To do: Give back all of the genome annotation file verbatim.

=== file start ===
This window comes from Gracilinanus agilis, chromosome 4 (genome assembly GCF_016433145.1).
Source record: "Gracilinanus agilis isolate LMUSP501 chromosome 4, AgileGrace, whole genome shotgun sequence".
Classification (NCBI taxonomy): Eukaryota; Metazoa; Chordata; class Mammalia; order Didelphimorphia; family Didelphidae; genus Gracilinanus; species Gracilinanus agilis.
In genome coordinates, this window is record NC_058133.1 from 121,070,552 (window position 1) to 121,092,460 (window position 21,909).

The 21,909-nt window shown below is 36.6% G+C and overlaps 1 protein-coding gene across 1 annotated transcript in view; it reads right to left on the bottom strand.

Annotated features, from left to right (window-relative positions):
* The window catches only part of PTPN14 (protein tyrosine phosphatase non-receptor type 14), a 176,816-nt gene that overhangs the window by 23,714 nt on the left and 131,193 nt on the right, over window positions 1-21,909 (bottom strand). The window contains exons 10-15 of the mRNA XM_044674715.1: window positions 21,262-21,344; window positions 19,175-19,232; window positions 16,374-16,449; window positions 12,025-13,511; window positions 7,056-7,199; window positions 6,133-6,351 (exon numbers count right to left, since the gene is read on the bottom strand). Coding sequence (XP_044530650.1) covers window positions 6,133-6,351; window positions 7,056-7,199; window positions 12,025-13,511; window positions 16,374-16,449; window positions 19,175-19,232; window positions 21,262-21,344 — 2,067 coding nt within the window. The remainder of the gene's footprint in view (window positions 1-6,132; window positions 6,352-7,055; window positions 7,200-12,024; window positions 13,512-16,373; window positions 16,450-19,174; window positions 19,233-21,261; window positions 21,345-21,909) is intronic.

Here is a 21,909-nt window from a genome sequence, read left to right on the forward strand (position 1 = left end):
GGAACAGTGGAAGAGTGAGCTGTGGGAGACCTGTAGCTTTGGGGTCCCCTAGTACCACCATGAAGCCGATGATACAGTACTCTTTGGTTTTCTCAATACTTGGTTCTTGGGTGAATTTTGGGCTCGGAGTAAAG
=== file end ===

This window comes from Gracilinanus agilis, chromosome 4 (genome assembly GCF_016433145.1).
Source record: "Gracilinanus agilis isolate LMUSP501 chromosome 4, AgileGrace, whole genome shotgun sequence".
Classification (NCBI taxonomy): Eukaryota; Metazoa; Chordata; class Mammalia; order Didelphimorphia; family Didelphidae; genus Gracilinanus; species Gracilinanus agilis.
In genome coordinates, this window is record NC_058133.1 from 121,070,552 (window position 1) to 121,092,460 (window position 21,909).

The 21,909-nt window shown below is 36.6% G+C and overlaps 1 protein-coding gene across 1 annotated transcript in view; it reads right to left on the bottom strand.

Annotated features, from left to right (window-relative positions):
* The window catches only part of PTPN14 (protein tyrosine phosphatase non-receptor type 14), a 176,816-nt gene that overhangs the window by 23,714 nt on the left and 131,193 nt on the right, over window positions 1-21,909 (bottom strand). The window contains exons 10-15 of the mRNA XM_044674715.1: window positions 21,262-21,344; window positions 19,175-19,232; window positions 16,374-16,449; window positions 12,025-13,511; window positions 7,056-7,199; window positions 6,133-6,351 (exon numbers count right to left, since the gene is read on the bottom strand). Coding sequence (XP_044530650.1) covers window positions 6,133-6,351; window positions 7,056-7,199; window positions 12,025-13,511; window positions 16,374-16,449; window positions 19,175-19,232; window positions 21,262-21,344 — 2,067 coding nt within the window. The remainder of the gene's footprint in view (window positions 1-6,132; window positions 6,352-7,055; window positions 7,200-12,024; window positions 13,512-16,373; window positions 16,450-19,174; window positions 19,233-21,261; window positions 21,345-21,909) is intronic.

Here is a 21,909-nt window from a genome sequence, read left to right on the forward strand (position 1 = left end):
GGAACAGTGGAAGAGTGAGCTGTGGGAGACCTGTAGCTTTGGGGTCCCCTAGTACCACCATGAAGCCGATGATACAGTACTCTTTGGTTTTCTCAATACTTGGTTCTTGGGTGAATTTTGGGCTCGGAGTAAAG